Nadia Eghbal

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Today's Entrepreneurs Are This Generation's Artists

Since Yo announced its $1M raise last month, there has been no shortage of commentary weighing in on whether Yo - an app that does nothing more than send a “Yo” push notification to one’s friends - deserves a dollar of investor money.

But the real story, in my opinion, is how Yo indicates that, for better or worse, today’s entrepreneurs are this generation’s most influential artists.

Somewhere between Google and Yo, startups, and our speculation around them, became less about technical ability or business acumen and more about creative output.

Collectively, we’re captivated by the potential of technology, a place to let one’s imagination run wild and envision the world as it should be rather than as it is. It’s as easy now to turn those ideas into code as it is to put a paintbrush to paper.

Hackers have known this for years, but now that the bar for software development has been lowered, it’s easier for anyone to tinker with code. And so the creative minds have flocked to tech, to gently test and probe, to throw ideas out there and see what sticks.

The exploding appeal of entrepreneurship in the wake of the 2008 recession lies in the relief: a place to think creatively, live freely, and influence society…not to mention a semblance of a real job to write home about.

Location influences the entrepreneur, just as Paris influenced The Lost Generation of writers like Hemingway and Fitzgerald in the 1920s. I find myself sending relevant startups to founder friends not as competitors, but as “inspiration”.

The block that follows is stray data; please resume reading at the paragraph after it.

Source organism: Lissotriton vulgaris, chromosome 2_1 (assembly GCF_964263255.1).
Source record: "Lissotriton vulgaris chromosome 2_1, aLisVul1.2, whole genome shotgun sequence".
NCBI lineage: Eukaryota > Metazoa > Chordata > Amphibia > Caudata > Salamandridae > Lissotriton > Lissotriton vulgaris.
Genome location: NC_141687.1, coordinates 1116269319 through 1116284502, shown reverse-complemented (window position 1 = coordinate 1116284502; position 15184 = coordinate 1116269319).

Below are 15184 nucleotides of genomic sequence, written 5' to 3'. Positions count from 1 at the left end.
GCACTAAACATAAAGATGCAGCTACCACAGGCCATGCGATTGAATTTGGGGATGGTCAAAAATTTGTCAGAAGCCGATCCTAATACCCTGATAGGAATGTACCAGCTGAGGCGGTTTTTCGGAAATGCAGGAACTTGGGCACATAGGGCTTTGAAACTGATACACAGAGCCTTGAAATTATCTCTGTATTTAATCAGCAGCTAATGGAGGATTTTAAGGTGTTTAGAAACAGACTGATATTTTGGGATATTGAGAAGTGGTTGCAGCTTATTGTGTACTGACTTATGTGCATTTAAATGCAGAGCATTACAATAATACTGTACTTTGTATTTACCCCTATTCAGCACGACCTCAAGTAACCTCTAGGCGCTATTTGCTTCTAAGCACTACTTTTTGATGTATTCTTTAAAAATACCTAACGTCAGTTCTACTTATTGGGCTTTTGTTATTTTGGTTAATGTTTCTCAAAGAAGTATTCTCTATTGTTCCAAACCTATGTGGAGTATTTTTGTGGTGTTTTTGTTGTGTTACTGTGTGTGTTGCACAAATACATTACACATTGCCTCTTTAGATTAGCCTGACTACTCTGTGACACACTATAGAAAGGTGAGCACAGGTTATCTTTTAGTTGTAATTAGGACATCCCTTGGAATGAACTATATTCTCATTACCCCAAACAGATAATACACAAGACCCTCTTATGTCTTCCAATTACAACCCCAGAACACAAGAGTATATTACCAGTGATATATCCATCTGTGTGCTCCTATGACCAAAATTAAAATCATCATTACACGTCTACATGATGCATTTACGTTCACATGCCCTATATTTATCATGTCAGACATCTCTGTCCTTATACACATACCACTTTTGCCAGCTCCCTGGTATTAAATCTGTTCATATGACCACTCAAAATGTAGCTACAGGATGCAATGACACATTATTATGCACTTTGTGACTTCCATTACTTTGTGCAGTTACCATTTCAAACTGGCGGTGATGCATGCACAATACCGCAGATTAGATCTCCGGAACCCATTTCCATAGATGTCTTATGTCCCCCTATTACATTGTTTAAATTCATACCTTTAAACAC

Most importantly, startups have had an undeniable influence on culture and conversation, as the public relishes in contemplating, consuming and dissecting them. Founders, on their part, delight in pushing the boundaries of our comfort zone. The heated debate over whether Yo is a joke or the next billion-dollar idea is not unlike the public reaction to post-WWI Dadaism, whose avant-garde “anti-art” approach challenged what we considered to be an acceptable art form and paved the way for other experimental movements such as surrealism, modernism and post-modernism.

In all the hand-waving about tech bubbles and overhyped valuations, I can’t help but smile. We’re so focused on making history for technology that we forget we’re making history for culture, too.

Is Yo worth a $1M investment? I don’t know. Was Marcel Duchamp’s “Fountain” worth $1.7M?

duchamp

(Source: Wikipedia)